Petersburg by Andrei Bely

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'The one novel that sums up the whole of Russia' – Anthony Burgess

St Petersburg, 1905. An impressionable young university student, Nikolai, becomes involved with a revolutionary terror organisation which plans to assassinate a high-ranking government official with a time bomb. But the official is Nikolai's cold, unyielding father, Apollon, and in twenty-four hours the bomb will explode. Petersburg is a story of suspense, family dysfunction, patricide, conspiracy and revolution. It is also an impressionistic, exhilarating panorama of the city itself, watched over by the bronze statue of Peter the Great, as it tears itself apart. Considered by writers such as Vladimir Nabokov to be one of the greatest masterpieces of the twentieth century, Bely's richly textured, darkly comic and symbolic novel pulled apart the traditional techniques of storytelling and presaged the dawn of a new form of literature.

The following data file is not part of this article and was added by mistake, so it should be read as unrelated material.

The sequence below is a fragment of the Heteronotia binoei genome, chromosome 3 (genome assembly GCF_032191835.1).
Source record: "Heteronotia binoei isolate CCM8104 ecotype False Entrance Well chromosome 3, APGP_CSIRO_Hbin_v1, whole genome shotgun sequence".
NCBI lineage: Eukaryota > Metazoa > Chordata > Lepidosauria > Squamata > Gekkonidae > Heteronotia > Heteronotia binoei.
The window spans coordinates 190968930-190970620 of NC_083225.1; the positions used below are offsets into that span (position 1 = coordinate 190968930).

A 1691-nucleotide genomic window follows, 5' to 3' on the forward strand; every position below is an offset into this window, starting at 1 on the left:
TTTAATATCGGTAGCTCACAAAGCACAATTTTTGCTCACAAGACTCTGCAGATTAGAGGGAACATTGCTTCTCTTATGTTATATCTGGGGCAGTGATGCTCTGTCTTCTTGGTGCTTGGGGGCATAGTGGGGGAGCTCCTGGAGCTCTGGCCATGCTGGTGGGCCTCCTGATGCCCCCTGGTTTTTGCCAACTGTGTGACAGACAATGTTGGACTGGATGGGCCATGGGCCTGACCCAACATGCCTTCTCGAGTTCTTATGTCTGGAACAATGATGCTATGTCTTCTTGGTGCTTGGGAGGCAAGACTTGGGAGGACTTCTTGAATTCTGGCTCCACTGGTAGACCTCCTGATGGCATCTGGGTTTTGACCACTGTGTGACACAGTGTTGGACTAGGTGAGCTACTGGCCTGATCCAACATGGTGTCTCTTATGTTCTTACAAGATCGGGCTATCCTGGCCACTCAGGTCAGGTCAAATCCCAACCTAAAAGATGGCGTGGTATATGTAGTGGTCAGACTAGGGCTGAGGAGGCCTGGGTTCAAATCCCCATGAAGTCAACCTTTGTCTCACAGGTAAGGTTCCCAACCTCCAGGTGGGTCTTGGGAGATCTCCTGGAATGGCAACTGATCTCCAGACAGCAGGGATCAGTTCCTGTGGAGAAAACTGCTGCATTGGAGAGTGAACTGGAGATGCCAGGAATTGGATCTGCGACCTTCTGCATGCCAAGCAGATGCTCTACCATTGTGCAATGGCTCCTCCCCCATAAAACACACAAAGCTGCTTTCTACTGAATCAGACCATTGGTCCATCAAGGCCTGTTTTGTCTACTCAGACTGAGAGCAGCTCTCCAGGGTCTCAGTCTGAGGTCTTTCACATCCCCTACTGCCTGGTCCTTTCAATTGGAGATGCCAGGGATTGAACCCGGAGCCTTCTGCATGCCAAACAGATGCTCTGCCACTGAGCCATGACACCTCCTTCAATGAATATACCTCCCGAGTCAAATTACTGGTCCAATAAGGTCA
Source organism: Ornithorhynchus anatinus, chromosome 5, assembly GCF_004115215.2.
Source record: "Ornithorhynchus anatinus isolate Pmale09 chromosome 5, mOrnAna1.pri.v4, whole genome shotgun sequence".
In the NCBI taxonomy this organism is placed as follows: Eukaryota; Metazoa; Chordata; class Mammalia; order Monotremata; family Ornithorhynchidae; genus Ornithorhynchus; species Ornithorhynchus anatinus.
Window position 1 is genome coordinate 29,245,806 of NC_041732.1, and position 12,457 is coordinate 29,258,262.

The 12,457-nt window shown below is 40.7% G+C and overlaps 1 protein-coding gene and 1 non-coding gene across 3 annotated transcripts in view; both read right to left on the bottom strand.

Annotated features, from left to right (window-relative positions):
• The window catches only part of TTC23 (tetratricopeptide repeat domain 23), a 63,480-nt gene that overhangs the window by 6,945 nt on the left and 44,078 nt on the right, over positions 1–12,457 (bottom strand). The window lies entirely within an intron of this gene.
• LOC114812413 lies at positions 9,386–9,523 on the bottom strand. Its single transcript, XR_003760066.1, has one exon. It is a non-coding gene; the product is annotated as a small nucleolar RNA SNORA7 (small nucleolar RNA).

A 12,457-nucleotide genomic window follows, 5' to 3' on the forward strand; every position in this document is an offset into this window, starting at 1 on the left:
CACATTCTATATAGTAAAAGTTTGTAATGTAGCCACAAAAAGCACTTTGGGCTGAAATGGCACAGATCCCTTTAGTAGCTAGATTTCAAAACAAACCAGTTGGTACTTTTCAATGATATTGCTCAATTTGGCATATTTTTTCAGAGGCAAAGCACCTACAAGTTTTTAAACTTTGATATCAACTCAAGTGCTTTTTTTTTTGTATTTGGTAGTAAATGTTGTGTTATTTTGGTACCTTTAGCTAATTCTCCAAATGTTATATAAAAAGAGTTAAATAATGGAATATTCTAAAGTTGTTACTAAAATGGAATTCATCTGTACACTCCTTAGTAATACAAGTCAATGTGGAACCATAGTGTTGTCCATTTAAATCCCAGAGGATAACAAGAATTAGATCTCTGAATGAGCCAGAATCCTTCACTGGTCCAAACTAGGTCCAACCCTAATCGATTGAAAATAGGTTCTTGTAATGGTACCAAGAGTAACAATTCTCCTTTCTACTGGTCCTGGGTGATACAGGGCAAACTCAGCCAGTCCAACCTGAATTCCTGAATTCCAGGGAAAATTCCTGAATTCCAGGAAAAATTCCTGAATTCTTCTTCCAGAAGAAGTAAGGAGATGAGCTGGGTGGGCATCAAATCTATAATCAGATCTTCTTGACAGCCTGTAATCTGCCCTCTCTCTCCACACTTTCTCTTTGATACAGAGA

This acclaimed translation captures all the idiosyncrasies and rhythms of Bely's extraordinary prose. It is accompanied by an introduction by Adam Thirwell discussing the novel's themes, extraordinary style and influence.